Large firms hesitate to invest

Lotte shows highest cash reserve ratio

The average cash reserve ratio of conglomerates soared to a record high last year, data showed Sunday, triggering concerns that their sluggish reinvestment may hinder job creation and economic recovery.

According to FN Guide, an online financial information provider, the average reserve ratio of 70 listed affiliates of Korea’s top 10 conglomerates was 1,578.5 percent of their capital as of the end of 2013. It was the highest ever and up from 1,414.2 percent the previous year.

Lotte Group had the highest reserve ratio. Its six affiliates had 5,767 percent, meaning their combined surplus, 27 trillion won, was about 58-times their capital value of 500 billion won.

The group was followed by POSCO, which had 3,937 percent; Samsung, 3,321 percent; Hyundai Heavy Industries, 3,092 percent; Hyundai Motor, 1,661 percent; SK, 984 percent; GS, 894 percent; LG, 570 percent; Hanwha, 479 percent; and Hanjin, 189 percent.

The firms promised to increase investment and create more jobs to revive the economy after President Park Geun-hye took office, but data suggests that they are reluctant to reinvest their earnings.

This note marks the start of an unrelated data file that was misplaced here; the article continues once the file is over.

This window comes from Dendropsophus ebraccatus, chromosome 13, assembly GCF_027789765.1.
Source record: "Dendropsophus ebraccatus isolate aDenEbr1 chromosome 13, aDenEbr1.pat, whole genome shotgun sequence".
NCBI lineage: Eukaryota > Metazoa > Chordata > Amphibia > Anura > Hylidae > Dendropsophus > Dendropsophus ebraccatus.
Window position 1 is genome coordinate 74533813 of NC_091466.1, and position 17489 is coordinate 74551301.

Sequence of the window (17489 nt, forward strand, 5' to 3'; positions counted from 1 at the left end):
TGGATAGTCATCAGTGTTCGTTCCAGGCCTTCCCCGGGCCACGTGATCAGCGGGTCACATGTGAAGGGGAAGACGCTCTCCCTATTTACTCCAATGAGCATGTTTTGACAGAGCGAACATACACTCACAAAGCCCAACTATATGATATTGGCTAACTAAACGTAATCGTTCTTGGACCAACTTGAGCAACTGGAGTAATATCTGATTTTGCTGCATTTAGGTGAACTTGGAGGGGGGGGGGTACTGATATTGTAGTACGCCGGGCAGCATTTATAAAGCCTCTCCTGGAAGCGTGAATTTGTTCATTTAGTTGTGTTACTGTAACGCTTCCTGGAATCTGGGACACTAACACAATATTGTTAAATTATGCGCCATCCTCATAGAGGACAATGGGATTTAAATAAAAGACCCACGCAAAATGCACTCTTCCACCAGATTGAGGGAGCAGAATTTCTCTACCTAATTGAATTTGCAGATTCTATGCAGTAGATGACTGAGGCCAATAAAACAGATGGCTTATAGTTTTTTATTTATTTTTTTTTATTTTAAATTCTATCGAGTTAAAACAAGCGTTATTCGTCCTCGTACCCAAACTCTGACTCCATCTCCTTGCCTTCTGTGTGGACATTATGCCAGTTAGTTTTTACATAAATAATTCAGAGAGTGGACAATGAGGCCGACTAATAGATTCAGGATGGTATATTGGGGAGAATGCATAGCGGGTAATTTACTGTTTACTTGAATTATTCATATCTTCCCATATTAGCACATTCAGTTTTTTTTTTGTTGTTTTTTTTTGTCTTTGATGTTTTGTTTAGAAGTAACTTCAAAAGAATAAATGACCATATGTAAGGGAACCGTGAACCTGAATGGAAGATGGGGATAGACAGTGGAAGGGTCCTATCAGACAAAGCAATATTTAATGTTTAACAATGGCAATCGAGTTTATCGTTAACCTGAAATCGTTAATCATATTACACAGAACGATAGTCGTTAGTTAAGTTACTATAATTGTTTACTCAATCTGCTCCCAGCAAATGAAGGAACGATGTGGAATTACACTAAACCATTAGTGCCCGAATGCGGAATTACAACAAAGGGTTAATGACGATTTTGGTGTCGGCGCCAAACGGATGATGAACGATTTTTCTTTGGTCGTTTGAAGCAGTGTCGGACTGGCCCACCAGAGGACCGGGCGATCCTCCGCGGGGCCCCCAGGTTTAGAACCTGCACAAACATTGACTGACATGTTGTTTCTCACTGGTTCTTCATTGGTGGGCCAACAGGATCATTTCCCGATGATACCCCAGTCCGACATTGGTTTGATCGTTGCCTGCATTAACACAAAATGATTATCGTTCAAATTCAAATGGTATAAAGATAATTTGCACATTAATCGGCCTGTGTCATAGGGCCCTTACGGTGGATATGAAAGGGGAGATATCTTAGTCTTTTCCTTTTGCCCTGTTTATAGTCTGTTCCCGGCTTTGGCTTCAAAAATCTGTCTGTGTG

The cash reserve ratio is calculated by dividing a company’s surplus by its paid-in capital. It shows how much cash a company is accumulating. If a company has a high reserve ratio, the firm is financially strong but it also means the money is not spent productively, such as for investment or employment.

The 70 firms’ combined surplus was 444.2 trillion won, up 11.3 percent from a year before. But their capital was 28.1 trillion won, a slight drop from 28.2 trillion won.

Lotte also had the largest increase in the reserve ratio during the period, with the ratio rising 425.2 percentage points, followed by Samsung’s 369.8 percentage points and Hyundai Motor’s 298 percentage points.

Of the top 10 conglomerates, LG and Hanjin’s reserve ratios decreased 1 percentage point and 3 percentage points, respectively.

Those companies say they are saving money in preparation for potential risks and they have not found good business opportunities to invest amid the prolonged economic slump.

However, economic experts point out that the conglomerates did not expand investment much even when domestic and global economic situations were good.

Hana Daetoo Securities researcher Soh Jae-yong said a company’s value is decided by three factors of stability, profitability and growth.

“It is not negative that companies accumulate cash and strengthen financial stability. But it is a problem if they neglect the growth factor and lose the balance of the three,” he said.

While the nation’s top four conglomerates revealed massive investment plans along with Park’s inauguration in 2013, Samsung and Hyundai Motor kept their pledges to spend 49 trillion won and 14 trillion won, respectively. SK and LG’s actual investments were smaller than their original plans by 18 percent and 5 percent, respectively.

The top 10 conglomerates also said they would invest 120 trillion won this year, but it is to be seen whether they will keep their promises. By Kim Rahn The korea times

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